Sore Throat Doctor Near Me in Mount Pleasant, MI
Dr. Simeon Osemota, MD
- Family medicine
- "Dr. Osemota was very professional and thorough. He sent my prescription in right away as I was in pain and that was very helpful. He told me any questions or problems to just call him anytime. I felt very comfortable speaking with him and that made my experience better. I went to the pharmacy as soon as I got off phone with Doctor and my prescription was ready."
- Available today
- $5 MEDS
About sore throat
A sore throat, also known as pharyngitis, may feel coarse, irritated, or swollen. Inflammation in the throat can be made more painful when talking or swallowing. Common symptoms of a sore throat include:
- Dryness and/or hoarseness
- Swelling of the lymph nodes in the neck or jaw
- Pain or difficulty when swallowing
- Swollen tonsils that are red or have patches of white discharge
- Changes to your vocal quality
Other symptoms that can accompany a sore throat include chills, coughing, fever, earache, sneezing, nausea, headache, or stuffy nose. These symptoms often indicate infection, whether it’s viral, fungal, or bacterial. Viral infections like the common cold and the flu are the most common causes of a sore throat. Strep throat is the most common bacterial infection of the throat, which affects 1 in 10 adults and 3 in 10 children every year. Other serious illnesses involving a sore throat include tonsillitis and mononucleosis.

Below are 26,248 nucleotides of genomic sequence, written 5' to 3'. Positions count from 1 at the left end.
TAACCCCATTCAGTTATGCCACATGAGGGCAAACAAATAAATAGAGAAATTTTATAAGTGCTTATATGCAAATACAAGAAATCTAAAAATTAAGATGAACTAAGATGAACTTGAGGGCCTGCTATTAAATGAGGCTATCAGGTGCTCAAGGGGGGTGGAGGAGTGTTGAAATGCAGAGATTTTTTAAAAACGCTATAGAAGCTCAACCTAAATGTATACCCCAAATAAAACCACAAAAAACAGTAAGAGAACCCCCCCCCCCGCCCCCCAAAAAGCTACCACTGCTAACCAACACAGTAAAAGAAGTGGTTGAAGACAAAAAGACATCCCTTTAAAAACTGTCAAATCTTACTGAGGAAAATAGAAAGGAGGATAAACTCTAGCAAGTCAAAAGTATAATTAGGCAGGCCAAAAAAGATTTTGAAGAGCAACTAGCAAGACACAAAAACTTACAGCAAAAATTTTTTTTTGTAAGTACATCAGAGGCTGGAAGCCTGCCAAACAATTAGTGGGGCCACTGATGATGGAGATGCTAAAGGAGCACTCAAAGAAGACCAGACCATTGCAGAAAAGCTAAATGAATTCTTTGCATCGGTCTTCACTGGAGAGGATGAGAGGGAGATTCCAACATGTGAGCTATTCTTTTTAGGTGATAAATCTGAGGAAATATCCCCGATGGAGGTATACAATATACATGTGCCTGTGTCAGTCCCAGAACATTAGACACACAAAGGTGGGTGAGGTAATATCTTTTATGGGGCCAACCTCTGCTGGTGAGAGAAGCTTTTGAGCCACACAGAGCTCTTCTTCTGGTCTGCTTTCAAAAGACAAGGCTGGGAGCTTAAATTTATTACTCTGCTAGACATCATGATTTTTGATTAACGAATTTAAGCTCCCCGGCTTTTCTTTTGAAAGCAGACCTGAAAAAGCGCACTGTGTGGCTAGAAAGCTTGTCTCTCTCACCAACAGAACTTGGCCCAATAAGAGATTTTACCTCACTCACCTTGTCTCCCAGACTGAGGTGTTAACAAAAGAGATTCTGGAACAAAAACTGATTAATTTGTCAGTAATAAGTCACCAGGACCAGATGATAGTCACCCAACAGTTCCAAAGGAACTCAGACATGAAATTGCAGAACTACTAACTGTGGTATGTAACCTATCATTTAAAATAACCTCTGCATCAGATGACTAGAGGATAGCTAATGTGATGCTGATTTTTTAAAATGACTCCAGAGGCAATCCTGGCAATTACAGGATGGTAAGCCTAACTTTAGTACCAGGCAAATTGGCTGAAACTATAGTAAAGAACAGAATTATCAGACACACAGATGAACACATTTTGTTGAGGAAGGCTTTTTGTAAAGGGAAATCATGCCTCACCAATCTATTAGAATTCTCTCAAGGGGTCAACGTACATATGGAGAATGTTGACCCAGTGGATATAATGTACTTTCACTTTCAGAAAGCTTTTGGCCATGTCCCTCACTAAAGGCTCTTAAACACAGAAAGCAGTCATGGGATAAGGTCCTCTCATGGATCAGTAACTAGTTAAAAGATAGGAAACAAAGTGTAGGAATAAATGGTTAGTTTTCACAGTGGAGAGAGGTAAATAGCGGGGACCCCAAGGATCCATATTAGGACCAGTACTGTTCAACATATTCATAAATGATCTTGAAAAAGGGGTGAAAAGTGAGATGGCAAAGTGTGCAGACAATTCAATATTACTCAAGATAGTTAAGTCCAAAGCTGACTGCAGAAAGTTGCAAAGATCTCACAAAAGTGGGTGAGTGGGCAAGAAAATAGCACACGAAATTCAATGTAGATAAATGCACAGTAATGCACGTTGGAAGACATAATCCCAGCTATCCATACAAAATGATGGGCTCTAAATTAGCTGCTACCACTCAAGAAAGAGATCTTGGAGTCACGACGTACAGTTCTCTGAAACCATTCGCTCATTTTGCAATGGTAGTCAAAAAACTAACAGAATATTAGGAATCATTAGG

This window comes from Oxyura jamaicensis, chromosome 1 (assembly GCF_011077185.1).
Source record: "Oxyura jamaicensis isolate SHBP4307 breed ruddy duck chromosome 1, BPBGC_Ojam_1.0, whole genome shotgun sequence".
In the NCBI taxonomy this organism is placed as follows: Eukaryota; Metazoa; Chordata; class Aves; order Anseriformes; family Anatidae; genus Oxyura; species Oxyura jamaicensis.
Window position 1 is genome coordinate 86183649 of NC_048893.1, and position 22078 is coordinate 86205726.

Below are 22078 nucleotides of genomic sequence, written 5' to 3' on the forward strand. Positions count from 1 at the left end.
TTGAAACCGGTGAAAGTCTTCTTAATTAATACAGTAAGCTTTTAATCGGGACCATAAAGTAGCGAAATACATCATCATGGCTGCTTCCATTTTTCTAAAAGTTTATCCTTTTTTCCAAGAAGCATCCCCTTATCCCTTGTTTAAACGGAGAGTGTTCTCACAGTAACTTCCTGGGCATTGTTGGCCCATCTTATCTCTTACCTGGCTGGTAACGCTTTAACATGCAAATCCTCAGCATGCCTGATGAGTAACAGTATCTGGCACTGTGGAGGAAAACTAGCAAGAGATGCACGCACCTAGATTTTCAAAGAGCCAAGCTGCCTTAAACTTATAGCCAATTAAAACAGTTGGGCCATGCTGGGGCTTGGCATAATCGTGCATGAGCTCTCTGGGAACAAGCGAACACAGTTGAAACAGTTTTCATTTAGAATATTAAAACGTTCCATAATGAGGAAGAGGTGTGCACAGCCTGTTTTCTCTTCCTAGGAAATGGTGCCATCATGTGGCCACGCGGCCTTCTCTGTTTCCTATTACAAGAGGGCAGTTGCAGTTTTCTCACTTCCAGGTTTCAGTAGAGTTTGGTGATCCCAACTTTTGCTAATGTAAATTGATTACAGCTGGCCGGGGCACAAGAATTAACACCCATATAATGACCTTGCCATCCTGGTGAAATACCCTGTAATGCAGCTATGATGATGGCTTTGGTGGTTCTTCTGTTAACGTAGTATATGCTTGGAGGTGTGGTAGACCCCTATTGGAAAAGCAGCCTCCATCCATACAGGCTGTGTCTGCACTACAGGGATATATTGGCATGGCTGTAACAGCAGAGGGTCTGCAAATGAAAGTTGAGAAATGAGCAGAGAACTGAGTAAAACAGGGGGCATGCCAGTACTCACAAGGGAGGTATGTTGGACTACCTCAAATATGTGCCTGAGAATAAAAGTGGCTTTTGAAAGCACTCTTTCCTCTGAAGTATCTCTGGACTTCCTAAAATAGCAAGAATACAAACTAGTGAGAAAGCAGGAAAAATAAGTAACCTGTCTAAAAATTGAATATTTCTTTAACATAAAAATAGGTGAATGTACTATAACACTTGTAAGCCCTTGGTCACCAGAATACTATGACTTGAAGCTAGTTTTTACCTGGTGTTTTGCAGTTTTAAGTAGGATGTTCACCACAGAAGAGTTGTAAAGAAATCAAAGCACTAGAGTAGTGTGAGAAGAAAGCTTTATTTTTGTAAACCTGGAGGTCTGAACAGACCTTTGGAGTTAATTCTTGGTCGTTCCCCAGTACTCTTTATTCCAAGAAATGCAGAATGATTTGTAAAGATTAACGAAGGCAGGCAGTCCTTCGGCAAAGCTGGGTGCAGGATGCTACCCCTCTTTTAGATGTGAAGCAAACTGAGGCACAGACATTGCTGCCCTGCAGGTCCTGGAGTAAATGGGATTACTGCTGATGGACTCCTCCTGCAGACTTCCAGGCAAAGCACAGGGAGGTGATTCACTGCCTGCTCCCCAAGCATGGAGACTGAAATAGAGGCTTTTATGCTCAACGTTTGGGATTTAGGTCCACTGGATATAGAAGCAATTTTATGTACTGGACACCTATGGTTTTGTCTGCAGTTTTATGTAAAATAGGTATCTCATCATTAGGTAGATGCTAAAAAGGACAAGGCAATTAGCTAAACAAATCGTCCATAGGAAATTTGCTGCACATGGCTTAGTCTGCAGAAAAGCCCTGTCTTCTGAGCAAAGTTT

Not all sore throats are caused by infection. A sore throat may result from non-infectious causes including overuse of the voice, sleeping with your mouth open, acid reflux, pollution, and allergies. Talk to your doctor if you have hoarseness that lasts longer than two weeks, chronic or recurring sore throats, trouble breathing, a visible lump at the back of the throat, excessive drooling (in children), or a sore throat that is accompanied by an extremely high temperature (over 100.4 F).
Treatment options for a sore throat vary depending on its underlying cause. Most cases of sore throat caused by the common cold or flu will go away without treatment in about 5 to 7 days. During your appointment, talk to your doctor or provider about which of these treatment plans is right for you.